Saturday, April 12, 2008


Dd16 took the ACT this morning at the local high school, and it was interesting to see the reactions it provoked among us.

My husband came home after dropping her off and immediately said how glad he is that she's who she is. He then described the kids he saw, specifically how they were dressed (skimpily in today’s spring snowstorm), and how they drove into the parking lot (he worried about getting hit).

Meanwhile, dd16 was forming her own impressions. She said the girls seemed pretty calm, but the boys hung together in loud groups, with lots of yelling and swearing. The first thing she said to me when she got home was, “Thank you for homeschooling me.” That’s always appreciated :)

She also mentioned that she said a quick “Thanks!” to the proctor when she left, as everyone always thanked the teachers after class when she took homeschool classes at the community college where we used to live. But today, the proctor looked at her as if she had said something strange. Guess he wasn’t used to a student being polite to him.

Finally, she said that there was not a single cute guy there. Not one of our concerns, but it ranks on her list.

As for my reaction to her taking the ACT (you knew I’d have one, right?), it came when she told me what the essay question was (she took the ACT writing test after the main test). She was asked to write about whether schools should limit kids to one extracurricular activity. Mind you, the practice question on the ACT web site for the writing test asks the kids whether they think students should have to attend a fifth year of high school.

Good grief! Is that all these people can think about…school? Whatever happened to asking kids to describe their favorite character in literature, or their favorite historical figure, or to choose sides on a current social issue, like global warming or free trade? Aside from the fact that “school” questions are biased against homeschooled students (who are admittedly a tiny minority of those taking the test), they’re just dumb questions that really don’t require a lot of thought.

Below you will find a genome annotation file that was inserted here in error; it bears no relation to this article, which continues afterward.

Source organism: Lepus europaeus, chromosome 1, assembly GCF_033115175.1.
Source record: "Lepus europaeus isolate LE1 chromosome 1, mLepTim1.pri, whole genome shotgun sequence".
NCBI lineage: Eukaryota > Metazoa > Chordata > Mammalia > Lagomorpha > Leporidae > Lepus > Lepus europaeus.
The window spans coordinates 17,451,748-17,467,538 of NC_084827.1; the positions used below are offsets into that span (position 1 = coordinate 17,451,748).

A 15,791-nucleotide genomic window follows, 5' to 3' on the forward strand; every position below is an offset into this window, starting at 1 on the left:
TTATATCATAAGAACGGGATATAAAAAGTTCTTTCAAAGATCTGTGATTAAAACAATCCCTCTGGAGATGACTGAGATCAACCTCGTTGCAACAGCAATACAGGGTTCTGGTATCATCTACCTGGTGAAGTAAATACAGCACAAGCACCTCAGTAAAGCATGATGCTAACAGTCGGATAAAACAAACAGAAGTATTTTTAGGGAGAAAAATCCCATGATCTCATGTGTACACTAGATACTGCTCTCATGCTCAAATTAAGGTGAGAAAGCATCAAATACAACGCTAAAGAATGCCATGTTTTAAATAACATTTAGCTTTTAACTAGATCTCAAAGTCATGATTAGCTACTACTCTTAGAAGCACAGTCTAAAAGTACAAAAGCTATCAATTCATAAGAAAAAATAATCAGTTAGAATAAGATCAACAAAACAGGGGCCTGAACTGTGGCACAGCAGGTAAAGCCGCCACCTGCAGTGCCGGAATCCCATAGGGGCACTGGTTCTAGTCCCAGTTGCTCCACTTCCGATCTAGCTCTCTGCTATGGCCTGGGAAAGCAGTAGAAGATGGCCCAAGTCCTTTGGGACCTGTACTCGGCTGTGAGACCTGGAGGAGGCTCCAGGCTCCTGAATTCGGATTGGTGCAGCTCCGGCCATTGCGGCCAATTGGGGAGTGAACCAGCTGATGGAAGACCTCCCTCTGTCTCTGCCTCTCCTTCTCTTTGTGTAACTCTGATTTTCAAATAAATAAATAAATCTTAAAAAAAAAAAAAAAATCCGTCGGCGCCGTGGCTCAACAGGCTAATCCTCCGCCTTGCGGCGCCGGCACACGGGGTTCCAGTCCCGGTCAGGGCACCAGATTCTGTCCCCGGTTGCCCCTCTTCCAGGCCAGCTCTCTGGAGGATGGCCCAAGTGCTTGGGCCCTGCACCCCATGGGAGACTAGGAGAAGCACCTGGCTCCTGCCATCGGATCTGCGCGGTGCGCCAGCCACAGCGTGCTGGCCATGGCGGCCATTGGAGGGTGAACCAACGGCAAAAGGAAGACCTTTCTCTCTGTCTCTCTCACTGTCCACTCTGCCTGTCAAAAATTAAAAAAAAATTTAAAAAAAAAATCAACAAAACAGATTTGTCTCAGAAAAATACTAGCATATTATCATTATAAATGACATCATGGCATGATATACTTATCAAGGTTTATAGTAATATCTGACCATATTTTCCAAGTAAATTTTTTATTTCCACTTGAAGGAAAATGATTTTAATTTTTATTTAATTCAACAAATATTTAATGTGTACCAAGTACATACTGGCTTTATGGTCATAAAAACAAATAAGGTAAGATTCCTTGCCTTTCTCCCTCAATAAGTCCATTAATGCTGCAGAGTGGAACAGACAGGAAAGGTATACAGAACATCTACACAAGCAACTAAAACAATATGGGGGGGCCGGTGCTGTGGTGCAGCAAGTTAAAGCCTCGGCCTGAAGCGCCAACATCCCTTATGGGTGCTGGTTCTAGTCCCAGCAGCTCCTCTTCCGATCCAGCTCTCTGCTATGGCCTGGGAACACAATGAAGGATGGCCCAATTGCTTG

Anyway, she should be able to look up her scores online fairly soon. She doesn’t know if she wants to go to college right after high school or ever, but as we learned from our son’s experience, you need to take the ACT at least once in order to skip some college placement tests and even to help qualify you for scholarships. So taking it is a necessity if there’s any chance at all a teen might go to community or four-year college.


Brumbemom said...

My oldest DD also took the ACT on Saturday. She didn't really say anything about the kids or anything else, but she apparently had the same essay question as your daughter. She told me that she answered the question with this idea. The amount of extra-curricular activites that a student participates in should be determined by the parent and the student. The school board shouldn't really have a say in it. I said, "That's my little "rebel" homeschooler."
Of course, the graders are probably school officials and will not be very fond of her answer, but what a little persecution anyway :-)

Renae said...

Thanks for sharing this experience.

I agree about the writing assignment. How much creativity will come out of an essay about school extracurricular activities?

Peace to you,
Life Nurturing Education